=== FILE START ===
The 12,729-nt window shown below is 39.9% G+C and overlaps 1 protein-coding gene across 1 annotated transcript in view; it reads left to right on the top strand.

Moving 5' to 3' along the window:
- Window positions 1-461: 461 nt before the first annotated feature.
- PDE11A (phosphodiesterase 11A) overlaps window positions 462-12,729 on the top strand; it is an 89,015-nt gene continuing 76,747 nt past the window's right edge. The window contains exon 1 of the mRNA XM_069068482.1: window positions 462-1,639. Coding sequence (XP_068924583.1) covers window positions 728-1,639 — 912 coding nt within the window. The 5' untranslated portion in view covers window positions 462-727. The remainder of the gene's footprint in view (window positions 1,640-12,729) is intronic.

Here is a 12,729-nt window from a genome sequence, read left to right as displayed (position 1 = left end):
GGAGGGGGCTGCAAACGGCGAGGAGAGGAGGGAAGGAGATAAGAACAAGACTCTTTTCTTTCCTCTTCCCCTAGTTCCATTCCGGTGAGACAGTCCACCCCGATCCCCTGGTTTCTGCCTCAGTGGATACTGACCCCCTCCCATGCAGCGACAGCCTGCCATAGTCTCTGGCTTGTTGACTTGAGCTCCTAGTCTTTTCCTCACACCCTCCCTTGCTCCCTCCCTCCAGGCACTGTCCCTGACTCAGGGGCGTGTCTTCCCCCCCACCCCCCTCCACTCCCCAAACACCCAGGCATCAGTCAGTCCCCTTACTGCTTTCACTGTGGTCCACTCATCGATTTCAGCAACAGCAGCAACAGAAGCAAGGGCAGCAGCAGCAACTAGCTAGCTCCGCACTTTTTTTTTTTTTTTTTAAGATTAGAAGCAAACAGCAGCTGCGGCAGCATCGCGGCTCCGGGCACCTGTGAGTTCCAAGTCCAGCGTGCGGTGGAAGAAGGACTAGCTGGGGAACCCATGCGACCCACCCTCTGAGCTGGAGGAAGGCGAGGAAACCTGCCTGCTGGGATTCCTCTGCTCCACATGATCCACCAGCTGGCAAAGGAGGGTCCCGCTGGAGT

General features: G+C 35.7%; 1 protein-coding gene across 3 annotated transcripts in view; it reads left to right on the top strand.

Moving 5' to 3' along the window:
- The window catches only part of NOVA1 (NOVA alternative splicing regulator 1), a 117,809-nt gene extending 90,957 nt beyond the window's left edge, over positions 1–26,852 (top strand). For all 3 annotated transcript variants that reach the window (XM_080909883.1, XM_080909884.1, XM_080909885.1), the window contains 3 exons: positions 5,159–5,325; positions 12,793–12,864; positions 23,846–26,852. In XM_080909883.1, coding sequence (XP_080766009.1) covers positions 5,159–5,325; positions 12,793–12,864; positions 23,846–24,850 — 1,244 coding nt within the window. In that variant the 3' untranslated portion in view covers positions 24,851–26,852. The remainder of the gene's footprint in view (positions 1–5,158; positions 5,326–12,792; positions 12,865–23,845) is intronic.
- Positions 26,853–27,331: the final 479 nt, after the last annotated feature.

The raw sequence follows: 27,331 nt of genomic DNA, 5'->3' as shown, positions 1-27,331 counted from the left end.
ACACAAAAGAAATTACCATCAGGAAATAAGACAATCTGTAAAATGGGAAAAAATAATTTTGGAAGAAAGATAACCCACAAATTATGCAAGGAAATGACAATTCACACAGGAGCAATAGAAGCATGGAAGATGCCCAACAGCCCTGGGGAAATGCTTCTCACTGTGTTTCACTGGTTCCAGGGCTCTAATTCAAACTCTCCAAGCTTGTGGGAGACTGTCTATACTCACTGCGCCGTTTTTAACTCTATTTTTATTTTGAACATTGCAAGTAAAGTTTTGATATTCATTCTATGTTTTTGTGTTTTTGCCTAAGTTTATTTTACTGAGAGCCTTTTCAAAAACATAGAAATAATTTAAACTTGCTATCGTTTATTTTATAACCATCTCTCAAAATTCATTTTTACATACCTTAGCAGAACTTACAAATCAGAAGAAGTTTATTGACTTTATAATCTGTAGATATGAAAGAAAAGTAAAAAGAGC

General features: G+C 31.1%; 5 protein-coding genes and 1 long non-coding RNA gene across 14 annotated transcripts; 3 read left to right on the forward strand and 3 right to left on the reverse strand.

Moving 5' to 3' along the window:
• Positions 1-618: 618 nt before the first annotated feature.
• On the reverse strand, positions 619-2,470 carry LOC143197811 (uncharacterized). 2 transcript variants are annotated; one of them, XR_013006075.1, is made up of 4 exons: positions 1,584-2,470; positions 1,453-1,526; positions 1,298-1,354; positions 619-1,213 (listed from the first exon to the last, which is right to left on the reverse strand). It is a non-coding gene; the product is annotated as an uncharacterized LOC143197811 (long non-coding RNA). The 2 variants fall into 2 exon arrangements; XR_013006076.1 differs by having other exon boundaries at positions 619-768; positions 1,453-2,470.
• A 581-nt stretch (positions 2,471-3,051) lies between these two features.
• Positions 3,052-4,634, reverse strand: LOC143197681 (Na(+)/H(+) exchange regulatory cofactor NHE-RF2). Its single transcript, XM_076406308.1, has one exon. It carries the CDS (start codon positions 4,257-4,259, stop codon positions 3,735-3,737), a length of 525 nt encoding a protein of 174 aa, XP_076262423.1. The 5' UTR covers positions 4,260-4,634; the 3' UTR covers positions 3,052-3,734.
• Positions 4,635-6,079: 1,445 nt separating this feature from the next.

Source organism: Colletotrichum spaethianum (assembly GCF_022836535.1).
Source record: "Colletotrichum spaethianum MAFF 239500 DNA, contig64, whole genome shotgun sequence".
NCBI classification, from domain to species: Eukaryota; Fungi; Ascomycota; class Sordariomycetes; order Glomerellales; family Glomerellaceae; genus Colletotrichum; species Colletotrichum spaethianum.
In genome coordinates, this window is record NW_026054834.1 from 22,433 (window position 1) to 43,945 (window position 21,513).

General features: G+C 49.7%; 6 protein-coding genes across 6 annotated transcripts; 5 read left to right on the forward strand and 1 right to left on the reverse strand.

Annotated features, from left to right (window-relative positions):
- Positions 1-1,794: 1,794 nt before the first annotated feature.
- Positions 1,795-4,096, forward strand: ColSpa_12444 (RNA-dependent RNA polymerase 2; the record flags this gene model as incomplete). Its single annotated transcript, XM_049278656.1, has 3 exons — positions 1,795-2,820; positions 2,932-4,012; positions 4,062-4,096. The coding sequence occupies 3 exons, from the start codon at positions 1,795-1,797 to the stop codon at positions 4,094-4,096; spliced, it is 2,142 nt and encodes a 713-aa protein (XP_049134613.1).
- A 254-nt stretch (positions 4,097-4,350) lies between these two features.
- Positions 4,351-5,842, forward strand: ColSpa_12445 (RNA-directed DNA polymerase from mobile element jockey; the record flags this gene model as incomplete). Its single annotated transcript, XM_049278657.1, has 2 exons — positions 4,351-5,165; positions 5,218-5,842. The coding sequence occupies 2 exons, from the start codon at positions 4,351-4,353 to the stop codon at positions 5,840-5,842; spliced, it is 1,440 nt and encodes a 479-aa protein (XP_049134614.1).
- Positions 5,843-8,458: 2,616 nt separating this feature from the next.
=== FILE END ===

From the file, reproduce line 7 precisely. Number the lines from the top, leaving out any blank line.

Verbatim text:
General features: G+C 35.7%; 1 protein-coding gene across 3 annotated transcripts in view; it reads left to right on the top strand.